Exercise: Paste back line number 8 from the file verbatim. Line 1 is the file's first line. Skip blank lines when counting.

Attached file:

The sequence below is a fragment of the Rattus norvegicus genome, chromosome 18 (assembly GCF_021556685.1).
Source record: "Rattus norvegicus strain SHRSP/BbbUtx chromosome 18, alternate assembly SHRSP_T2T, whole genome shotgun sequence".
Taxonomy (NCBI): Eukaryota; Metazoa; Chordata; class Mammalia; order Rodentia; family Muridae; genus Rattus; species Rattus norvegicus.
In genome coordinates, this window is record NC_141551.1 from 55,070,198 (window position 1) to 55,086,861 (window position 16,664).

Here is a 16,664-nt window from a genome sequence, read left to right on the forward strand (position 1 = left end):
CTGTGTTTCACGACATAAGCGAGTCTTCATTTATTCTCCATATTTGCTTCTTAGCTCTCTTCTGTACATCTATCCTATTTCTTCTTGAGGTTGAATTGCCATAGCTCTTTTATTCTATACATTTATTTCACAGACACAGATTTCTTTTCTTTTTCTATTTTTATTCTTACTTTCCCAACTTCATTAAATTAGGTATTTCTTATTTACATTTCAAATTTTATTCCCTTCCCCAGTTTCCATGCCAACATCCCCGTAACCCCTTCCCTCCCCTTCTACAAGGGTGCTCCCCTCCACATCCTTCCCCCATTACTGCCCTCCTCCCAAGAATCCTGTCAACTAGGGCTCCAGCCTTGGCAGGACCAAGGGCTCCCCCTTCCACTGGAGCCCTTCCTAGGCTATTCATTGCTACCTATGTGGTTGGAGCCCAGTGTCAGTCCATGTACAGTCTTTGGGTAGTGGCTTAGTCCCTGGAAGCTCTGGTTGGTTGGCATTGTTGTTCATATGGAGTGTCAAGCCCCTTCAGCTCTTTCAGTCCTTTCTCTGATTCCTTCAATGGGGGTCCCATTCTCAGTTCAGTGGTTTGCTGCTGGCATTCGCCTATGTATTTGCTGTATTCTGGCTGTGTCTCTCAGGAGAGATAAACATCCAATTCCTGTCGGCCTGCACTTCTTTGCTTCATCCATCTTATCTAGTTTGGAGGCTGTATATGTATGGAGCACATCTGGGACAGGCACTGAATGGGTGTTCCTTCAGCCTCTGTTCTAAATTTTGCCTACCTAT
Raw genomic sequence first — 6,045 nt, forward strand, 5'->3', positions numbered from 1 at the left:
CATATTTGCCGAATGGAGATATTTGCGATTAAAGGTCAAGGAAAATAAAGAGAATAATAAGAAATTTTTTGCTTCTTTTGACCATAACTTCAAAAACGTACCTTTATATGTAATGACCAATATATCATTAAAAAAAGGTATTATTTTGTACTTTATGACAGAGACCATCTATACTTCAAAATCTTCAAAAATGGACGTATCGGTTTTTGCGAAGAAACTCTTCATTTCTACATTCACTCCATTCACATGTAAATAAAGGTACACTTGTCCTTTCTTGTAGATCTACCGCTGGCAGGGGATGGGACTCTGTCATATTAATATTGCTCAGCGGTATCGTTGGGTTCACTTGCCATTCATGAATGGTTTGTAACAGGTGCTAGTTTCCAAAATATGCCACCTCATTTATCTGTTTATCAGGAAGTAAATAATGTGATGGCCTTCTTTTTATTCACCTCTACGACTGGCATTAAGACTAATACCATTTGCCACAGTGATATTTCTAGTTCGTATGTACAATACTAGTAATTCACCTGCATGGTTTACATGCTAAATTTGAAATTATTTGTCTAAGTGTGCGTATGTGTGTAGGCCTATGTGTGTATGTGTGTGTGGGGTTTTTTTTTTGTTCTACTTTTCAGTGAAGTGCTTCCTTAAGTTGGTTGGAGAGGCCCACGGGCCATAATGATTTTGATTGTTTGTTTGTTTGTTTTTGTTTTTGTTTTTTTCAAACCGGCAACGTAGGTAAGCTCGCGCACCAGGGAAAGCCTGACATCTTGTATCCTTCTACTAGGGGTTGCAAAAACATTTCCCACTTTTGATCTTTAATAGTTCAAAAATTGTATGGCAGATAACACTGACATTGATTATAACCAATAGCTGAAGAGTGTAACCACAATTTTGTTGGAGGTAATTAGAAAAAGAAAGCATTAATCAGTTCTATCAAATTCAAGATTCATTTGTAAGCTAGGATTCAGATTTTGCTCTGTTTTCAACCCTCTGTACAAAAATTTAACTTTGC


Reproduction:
CATATTTGCCGAATGGAGATATTTGCGATTAAAGGTCAAGGAAAATAAAGAGAATAATAAGAAATTTTTTGCTTCTTTTGACCATAACTTCAAAAACGTACCTTTATATGTAATGACCAATATATCATTAAAAAAAGGTATTATTTTGTACTTTATGACAGAGACCATCTATACTTCAAAATCTTCAAAAATGGACGTATCGGTTTTTGCGAAGAAACTCTTCATTTCTACATTCACTCCATTCACATGTAAATAAAGGTACACTTGTCCTTTCTTGTAGATCTACCGCTGGCAGGGGATGGGACTCTGTCATATTAATATTGCTCAGCGGTATCGTTGGGTTCACTTGCCATTCATGAATGGTTTGTAACAGGTGCTAGTTTCCAAAATATGCCACCTCATTTATCTGTTTATCAGGAAGTAAATAATGTGATGGCCTTCTTTTTATTCACCTCTACGACTGGCATTAAGACTAATACCATTTGCCACAGTGATATTTCTAGTTCGTATGTACAATACTAGTAATTCACCTGCATGGTTTACATGCTAAATTTGAAATTATTTGTCTAAGTGTGCGTATGTGTGTAGGCCTATGTGTGTATGTGTGTGTGGGGTTTTTTTTTTGTTCTACTTTTCAGTGAAGTGCTTCCTTAAGTTGGTTGGAGAGGCCCACGGGCCATAATGATTTTGATTGTTTGTTTGTTTGTTTTTGTTTTTGTTTTTTTCAAACCGGCAACGTAGGTAAGCTCGCGCACCAGGGAAAGCCTGACATCTTGTATCCTTCTACTAGGGGTTGCAAAAACATTTCCCACTTTTGATCTTTAATAGTTCAAAAATTGTATGGCAGATAACACTGACATTGATTATAACCAATAGCTGAAGAGTGTAACCACAATTTTGTTGGAGGTAATTAGAAAAAGAAAGCATTAATCAGTTCTATCAAATTCAAGATTCATTTGTAAGCTAGGATTCAGATTTTGCTCTGTTTTCAACCCTCTGTACAAAAATTTAACTTTGC